When the dust finally settles and we all return to the light that touches our hearts with just the right hint of humility, perhaps it will be then when we will get to the matter of work.
By this, I mean “soul-work” wherein we will no longer be afraid to get our hands, our reputations and our spirits dirty with the most important, uncomfortable and riskiest of endeavors.
No more planning, I thought, as I prayed to the heavens at dusk, and as I could hear the smooth breaths of my children while they slept so still and alive.
No more dreaming and regretting, I promised, as I watched the sky turn from black to purple, and then to a grey gold of emotive presence that can only be described as maternally aware.
This is the moment when all difficult work will become effortless, as I now finally understand that truly worthwhile endeavors are always the most challenging and dangerous at first—and sometimes even at last.
This is the moment when I will raise up my head and my heart to the elderly, to the young, the poor, the discriminated, the misunderstood, the indigent, and even the prosperous.
This is the steadfast cloud of awareness that we are all suffering. In there is a peace and a solemn love that is both dark and light, both whole and hungry.
I walked along a field of fall leaves yesterday, crackled and colored with hues of reds, oranges and impossibly dark browns. The leaves were not aware they had fallen off their mother trees; they were not aware of loss or misfortune—they only rattled and swifted along the sidewalks blown by cool crisp winds.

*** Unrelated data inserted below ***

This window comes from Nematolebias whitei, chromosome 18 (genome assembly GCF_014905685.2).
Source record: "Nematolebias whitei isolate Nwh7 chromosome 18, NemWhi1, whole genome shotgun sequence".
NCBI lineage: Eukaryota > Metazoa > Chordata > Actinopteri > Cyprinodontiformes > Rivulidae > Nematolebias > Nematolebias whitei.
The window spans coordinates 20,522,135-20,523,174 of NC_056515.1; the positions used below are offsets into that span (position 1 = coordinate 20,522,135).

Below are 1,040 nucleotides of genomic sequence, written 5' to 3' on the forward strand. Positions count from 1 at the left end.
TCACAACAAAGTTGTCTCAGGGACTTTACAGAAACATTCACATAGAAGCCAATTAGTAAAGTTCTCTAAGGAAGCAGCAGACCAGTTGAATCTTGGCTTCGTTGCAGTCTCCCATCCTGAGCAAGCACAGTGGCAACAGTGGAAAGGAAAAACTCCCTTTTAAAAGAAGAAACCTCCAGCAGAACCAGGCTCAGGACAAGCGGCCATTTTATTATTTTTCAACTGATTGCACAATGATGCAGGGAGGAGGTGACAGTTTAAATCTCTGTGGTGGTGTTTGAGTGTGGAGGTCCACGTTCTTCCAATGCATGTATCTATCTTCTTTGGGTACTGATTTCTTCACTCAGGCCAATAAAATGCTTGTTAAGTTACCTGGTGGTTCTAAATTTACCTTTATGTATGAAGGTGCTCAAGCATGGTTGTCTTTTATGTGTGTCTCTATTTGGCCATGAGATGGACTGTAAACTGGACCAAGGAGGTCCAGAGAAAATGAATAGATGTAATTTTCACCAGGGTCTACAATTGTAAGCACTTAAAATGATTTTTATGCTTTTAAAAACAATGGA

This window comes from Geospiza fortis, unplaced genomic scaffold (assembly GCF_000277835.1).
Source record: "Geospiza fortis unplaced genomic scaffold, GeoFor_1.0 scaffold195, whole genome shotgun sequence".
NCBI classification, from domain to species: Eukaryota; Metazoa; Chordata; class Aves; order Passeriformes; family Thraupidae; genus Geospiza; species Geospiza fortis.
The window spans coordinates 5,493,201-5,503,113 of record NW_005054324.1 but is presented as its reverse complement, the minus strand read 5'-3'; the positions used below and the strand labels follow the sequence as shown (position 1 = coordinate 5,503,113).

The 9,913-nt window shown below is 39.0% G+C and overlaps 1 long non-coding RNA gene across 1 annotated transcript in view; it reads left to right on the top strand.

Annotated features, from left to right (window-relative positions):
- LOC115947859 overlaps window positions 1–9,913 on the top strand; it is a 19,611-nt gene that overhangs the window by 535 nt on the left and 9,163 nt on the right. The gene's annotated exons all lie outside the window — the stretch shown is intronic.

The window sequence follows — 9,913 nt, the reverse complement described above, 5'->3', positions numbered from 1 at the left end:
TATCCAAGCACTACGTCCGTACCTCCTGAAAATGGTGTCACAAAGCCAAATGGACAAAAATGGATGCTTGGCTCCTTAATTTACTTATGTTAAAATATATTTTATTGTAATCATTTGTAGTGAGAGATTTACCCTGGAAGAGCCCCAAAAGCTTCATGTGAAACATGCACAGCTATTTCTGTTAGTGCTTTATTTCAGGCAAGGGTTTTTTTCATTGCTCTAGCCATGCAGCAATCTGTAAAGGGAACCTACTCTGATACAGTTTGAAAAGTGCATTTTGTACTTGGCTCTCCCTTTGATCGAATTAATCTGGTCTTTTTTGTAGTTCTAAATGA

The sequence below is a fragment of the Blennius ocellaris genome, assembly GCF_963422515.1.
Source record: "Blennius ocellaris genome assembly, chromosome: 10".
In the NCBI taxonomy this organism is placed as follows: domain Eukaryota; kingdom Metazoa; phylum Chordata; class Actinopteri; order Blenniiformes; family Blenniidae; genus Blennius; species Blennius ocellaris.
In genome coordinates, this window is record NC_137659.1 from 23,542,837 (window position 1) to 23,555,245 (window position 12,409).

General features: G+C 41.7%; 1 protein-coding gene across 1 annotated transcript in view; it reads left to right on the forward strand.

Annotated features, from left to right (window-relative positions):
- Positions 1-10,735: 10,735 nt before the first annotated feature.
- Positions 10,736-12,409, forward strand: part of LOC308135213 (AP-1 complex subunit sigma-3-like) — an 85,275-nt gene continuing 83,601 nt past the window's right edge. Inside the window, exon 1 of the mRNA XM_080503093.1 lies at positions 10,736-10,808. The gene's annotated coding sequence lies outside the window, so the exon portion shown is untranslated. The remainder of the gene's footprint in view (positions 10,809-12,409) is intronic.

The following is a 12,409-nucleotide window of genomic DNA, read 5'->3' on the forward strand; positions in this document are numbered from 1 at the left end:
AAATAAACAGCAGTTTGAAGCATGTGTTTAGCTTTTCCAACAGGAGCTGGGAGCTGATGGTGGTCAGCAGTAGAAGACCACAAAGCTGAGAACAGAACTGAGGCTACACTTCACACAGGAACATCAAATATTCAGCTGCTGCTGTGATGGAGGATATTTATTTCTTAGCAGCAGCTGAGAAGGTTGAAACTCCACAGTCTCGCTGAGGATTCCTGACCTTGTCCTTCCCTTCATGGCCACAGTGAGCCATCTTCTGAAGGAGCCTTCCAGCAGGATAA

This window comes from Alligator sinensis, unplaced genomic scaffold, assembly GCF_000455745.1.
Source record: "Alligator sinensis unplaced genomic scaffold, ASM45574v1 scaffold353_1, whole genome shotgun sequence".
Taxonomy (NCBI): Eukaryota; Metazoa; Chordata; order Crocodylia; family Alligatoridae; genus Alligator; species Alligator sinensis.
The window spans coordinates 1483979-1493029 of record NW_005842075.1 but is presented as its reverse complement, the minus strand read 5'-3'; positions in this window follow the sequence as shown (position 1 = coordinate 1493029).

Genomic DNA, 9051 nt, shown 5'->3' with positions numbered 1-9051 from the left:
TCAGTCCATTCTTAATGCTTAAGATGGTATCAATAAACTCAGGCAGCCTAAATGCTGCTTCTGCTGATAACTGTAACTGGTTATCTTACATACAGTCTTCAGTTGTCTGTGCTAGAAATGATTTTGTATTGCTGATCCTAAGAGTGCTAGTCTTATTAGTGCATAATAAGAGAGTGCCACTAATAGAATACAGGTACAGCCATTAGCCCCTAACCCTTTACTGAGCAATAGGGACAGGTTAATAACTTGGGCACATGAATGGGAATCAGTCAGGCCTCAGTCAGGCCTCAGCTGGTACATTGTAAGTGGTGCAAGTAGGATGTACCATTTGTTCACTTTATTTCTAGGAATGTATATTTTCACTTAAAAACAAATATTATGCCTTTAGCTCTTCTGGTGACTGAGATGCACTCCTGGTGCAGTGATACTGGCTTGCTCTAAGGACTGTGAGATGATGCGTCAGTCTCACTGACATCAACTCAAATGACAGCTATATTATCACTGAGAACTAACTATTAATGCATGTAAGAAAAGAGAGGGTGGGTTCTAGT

This was a moment that was clear, and yet summoned tears to my wintery-kissed face. I thought about my grandmother who once told me that the trees are more alive than we, because they are not even aware of their blooming and falling.
I thought about my grandfather who once climbed a tree right in front of me, with his pin-striped suit and his derby hat, as he yelled out to the world, “This is as high as one can get.”
I thought about my mother who grew up on a farm, and walked by hundreds of trees each morning on Hawaiian salted fields to get to school. I thought about my father, who drove by trees along my childhood neighborhood in his Dodge Dart as he lived each moment with his whole heart and with the energy of a man who would never lay low.
And I thought about my children when they were all babes, when they saw trees as the greatest of miracles as they stretched out their branches towards limitless skies, and their chubby fingers followed the lines of their shadows.
This is my sky, I thought. The sky is my world, and underneath it I shall live and act in its utterly kinetic presence.
Whether I help those starving for love, food, affection, understanding or even for the beauty, music and art that no one has allowed them yet to see, least of them all to see, I now understand that it is all a gift.
Whether I create art, live artistically, reveal art to all who pass my way, or simply grin with a knowing smile of ‘finally finding home’, I shall know that it is all worthwhile. Even the ugliness and suffering is valued, as a grand and sweet beckoning towards more understanding.
To those who cry from loneliness, despair, poverty, mental and physical pain, and for those who are so lost that they have forgotten how to feel:
I say to you that you are blessed simply because you are here, and that simplicity is beautiful, unwavering and rich with every facet of its intent.
Strive always to be right here, right where you are, with your every live atom and molecule of mother nature’s warm breast awakening your true calling.
This is life at its most serene.
This is how much you are blessed.
Now, get on with your life, oh great child.
Love elephant and want to go steady?
Author: Francesca Biller
Editor: Renée Picard
Image: Khang Duong at Pixoto